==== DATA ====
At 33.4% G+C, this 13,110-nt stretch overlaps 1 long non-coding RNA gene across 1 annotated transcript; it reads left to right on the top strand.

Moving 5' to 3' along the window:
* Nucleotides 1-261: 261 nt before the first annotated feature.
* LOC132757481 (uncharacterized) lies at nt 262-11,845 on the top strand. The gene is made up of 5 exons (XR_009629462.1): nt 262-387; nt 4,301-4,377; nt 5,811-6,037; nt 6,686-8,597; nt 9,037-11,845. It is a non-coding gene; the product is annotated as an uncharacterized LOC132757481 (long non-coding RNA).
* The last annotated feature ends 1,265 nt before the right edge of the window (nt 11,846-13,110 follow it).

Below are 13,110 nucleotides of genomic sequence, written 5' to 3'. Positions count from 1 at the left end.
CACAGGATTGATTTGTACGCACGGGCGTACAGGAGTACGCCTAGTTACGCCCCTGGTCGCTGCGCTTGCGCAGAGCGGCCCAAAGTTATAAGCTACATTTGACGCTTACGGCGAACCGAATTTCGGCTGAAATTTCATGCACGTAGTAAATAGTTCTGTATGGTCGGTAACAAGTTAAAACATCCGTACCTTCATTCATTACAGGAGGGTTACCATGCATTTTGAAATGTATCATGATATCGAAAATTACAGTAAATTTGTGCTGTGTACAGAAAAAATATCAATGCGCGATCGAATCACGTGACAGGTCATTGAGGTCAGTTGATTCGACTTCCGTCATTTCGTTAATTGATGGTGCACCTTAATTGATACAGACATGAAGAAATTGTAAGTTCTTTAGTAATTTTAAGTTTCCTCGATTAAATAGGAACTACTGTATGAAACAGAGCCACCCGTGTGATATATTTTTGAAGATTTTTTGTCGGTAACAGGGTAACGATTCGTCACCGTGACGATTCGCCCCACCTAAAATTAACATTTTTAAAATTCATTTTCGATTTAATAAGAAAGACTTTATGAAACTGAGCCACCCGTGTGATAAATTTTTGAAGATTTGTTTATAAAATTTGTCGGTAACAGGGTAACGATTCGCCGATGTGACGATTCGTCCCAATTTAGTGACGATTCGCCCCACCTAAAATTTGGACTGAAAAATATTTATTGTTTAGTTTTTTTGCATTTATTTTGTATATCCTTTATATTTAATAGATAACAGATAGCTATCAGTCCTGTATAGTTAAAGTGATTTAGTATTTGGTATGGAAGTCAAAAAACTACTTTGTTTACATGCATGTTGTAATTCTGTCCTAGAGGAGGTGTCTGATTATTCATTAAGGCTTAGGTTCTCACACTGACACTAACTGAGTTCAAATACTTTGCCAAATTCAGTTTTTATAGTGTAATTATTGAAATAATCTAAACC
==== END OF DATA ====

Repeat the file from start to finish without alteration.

At 33.4% G+C, this 13,110-nt stretch overlaps 1 long non-coding RNA gene across 1 annotated transcript; it reads left to right on the top strand.

Moving 5' to 3' along the window:
* Nucleotides 1-261: 261 nt before the first annotated feature.
* LOC132757481 (uncharacterized) lies at nt 262-11,845 on the top strand. The gene is made up of 5 exons (XR_009629462.1): nt 262-387; nt 4,301-4,377; nt 5,811-6,037; nt 6,686-8,597; nt 9,037-11,845. It is a non-coding gene; the product is annotated as an uncharacterized LOC132757481 (long non-coding RNA).
* The last annotated feature ends 1,265 nt before the right edge of the window (nt 11,846-13,110 follow it).

Below are 13,110 nucleotides of genomic sequence, written 5' to 3'. Positions count from 1 at the left end.
CACAGGATTGATTTGTACGCACGGGCGTACAGGAGTACGCCTAGTTACGCCCCTGGTCGCTGCGCTTGCGCAGAGCGGCCCAAAGTTATAAGCTACATTTGACGCTTACGGCGAACCGAATTTCGGCTGAAATTTCATGCACGTAGTAAATAGTTCTGTATGGTCGGTAACAAGTTAAAACATCCGTACCTTCATTCATTACAGGAGGGTTACCATGCATTTTGAAATGTATCATGATATCGAAAATTACAGTAAATTTGTGCTGTGTACAGAAAAAATATCAATGCGCGATCGAATCACGTGACAGGTCATTGAGGTCAGTTGATTCGACTTCCGTCATTTCGTTAATTGATGGTGCACCTTAATTGATACAGACATGAAGAAATTGTAAGTTCTTTAGTAATTTTAAGTTTCCTCGATTAAATAGGAACTACTGTATGAAACAGAGCCACCCGTGTGATATATTTTTGAAGATTTTTTGTCGGTAACAGGGTAACGATTCGTCACCGTGACGATTCGCCCCACCTAAAATTAACATTTTTAAAATTCATTTTCGATTTAATAAGAAAGACTTTATGAAACTGAGCCACCCGTGTGATAAATTTTTGAAGATTTGTTTATAAAATTTGTCGGTAACAGGGTAACGATTCGCCGATGTGACGATTCGTCCCAATTTAGTGACGATTCGCCCCACCTAAAATTTGGACTGAAAAATATTTATTGTTTAGTTTTTTTGCATTTATTTTGTATATCCTTTATATTTAATAGATAACAGATAGCTATCAGTCCTGTATAGTTAAAGTGATTTAGTATTTGGTATGGAAGTCAAAAAACTACTTTGTTTACATGCATGTTGTAATTCTGTCCTAGAGGAGGTGTCTGATTATTCATTAAGGCTTAGGTTCTCACACTGACACTAACTGAGTTCAAATACTTTGCCAAATTCAGTTTTTATAGTGTAATTATTGAAATAATCTAAACC